Michael Koryta's latest novel is The Prophet.
From his Q & A with Ali Karim for The Rap Sheet:
AK: But on to your own work ... I devoured The Prophet like a crystal meth addict discovering one of Breaking Bad’s Heisenberg stashes. But I thought it would have been perfect had it contained a supernatural undercurrent, like some of your previous yarns.Learn more about Koryta's favorite authors.
MK: I go book-by-book with it. I don’t really have a grand plan for what will have a supernatural undercurrent or not, but this one never struck me as benefiting from that. I wanted Adam [Austin] to be haunted in a way that felt as painful to us as possible, and adding a layer of supernatural component to that, I think, might have reduced it. Put up a wall of distance between his feelings and the readers. But obviously, it’s all a matter of execution. The one area where I really see that being an issue is that Adam’s overwhelming desire throughout the book is a chance to speak to [his sister] Marie ... again, to tell her that he’s sorry, to justify himself and explain how he’s made things right, all of that. And in reality, we don’t get those chances. So holding her off from him in the way the dead are held apart from us daily seemed a better choice for this particular story. To me.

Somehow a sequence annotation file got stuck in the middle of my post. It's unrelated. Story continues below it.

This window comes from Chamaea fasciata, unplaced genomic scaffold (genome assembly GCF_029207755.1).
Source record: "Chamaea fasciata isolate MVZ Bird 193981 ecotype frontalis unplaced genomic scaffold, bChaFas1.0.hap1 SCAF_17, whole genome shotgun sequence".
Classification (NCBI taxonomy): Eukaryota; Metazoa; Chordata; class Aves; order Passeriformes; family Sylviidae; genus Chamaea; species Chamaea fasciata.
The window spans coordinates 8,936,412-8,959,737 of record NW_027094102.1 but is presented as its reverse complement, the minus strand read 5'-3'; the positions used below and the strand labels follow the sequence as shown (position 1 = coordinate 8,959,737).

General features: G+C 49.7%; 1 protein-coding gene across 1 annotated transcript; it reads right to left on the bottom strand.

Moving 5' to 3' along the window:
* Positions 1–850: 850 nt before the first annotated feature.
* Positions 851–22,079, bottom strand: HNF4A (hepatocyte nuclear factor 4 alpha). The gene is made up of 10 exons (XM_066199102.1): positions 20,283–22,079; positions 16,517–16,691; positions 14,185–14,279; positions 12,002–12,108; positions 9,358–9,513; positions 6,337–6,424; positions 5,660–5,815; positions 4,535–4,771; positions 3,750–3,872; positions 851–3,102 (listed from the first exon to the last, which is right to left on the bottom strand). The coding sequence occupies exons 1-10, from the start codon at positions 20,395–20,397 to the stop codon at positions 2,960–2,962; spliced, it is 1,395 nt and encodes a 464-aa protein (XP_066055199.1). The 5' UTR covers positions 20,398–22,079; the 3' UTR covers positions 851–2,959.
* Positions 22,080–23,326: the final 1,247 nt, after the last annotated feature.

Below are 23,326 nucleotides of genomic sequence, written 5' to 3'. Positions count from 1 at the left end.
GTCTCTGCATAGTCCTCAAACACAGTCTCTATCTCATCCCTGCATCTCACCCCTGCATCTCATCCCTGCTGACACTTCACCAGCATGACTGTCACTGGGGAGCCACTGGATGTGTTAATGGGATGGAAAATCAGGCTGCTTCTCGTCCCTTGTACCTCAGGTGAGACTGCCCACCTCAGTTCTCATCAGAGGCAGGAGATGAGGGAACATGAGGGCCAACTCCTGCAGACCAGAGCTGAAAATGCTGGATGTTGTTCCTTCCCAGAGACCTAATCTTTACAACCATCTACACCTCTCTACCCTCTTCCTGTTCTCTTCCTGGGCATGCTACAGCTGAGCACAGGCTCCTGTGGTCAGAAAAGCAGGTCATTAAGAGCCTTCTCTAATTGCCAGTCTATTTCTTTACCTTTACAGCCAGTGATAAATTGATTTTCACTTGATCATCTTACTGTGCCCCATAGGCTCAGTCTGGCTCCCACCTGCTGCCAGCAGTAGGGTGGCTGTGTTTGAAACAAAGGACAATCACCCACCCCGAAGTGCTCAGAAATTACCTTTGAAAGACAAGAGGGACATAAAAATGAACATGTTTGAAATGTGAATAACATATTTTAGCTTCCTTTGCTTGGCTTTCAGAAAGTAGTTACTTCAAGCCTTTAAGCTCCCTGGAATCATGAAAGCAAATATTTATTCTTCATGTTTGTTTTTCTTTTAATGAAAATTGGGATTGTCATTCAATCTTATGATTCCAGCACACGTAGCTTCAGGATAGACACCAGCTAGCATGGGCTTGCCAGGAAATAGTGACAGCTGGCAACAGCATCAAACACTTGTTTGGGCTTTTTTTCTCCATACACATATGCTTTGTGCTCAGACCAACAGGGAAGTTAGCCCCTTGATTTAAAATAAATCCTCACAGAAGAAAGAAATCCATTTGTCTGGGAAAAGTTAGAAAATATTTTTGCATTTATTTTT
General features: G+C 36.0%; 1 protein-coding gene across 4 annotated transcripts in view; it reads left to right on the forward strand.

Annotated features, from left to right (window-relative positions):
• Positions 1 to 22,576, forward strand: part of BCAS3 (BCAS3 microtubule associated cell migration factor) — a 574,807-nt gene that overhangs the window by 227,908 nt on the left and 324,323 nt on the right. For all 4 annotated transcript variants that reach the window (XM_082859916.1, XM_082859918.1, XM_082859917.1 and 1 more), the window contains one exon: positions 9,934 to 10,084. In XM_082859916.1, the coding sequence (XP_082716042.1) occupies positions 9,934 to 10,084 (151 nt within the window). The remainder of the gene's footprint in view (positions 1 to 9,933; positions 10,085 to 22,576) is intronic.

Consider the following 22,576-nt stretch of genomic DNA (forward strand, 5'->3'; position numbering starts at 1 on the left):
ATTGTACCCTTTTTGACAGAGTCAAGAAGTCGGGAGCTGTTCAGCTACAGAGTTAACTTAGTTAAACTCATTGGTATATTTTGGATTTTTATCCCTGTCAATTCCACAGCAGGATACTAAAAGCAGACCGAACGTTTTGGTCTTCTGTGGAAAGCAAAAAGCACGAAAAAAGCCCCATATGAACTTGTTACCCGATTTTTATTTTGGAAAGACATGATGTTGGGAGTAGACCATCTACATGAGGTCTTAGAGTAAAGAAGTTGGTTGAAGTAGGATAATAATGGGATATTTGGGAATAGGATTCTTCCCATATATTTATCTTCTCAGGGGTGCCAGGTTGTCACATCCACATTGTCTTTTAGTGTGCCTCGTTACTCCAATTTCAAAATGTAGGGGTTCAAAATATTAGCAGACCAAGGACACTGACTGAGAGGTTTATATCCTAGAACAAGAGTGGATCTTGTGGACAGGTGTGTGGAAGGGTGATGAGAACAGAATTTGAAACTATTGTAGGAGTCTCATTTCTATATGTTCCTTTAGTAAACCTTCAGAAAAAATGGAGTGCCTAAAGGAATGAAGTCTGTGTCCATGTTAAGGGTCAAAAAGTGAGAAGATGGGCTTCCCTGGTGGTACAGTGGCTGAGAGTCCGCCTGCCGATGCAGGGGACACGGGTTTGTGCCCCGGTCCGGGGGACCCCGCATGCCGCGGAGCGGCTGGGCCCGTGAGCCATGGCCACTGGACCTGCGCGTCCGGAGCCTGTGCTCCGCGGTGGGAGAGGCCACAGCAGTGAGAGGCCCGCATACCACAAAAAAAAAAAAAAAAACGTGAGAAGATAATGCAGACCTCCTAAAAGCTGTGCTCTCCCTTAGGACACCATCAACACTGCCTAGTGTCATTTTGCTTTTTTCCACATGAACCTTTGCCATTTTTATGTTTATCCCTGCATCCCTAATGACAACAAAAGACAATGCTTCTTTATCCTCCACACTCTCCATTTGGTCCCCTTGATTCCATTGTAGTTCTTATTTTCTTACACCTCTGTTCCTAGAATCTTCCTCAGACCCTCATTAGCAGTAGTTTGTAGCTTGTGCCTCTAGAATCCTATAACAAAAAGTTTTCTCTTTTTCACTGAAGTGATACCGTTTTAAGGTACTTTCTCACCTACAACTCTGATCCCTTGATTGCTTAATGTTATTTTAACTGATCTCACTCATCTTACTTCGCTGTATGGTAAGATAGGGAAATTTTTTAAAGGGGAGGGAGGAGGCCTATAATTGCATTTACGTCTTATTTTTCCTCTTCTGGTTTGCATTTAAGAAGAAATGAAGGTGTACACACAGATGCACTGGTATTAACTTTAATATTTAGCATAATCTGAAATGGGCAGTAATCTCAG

AK: Do you like the hint of otherworldly influences in fiction, by say, John Connolly, Michael Marshall, Peter Straub, and Stephen King?
MK: Of course, I’m a huge fan of that genre, or I wouldn’t have written in it. King is one of the most influential writers to me, by far, and I have read Straub on a hit-and-miss basis, probably most of his work. There are indelible classics like Ghost Story in there--wow, what a great novel. Marshall I’ve read and enjoyed, and Connolly as well. [Robert] McCammon, Joe Hill--there are a bunch out there, though I do think the genre isn’t...[read on]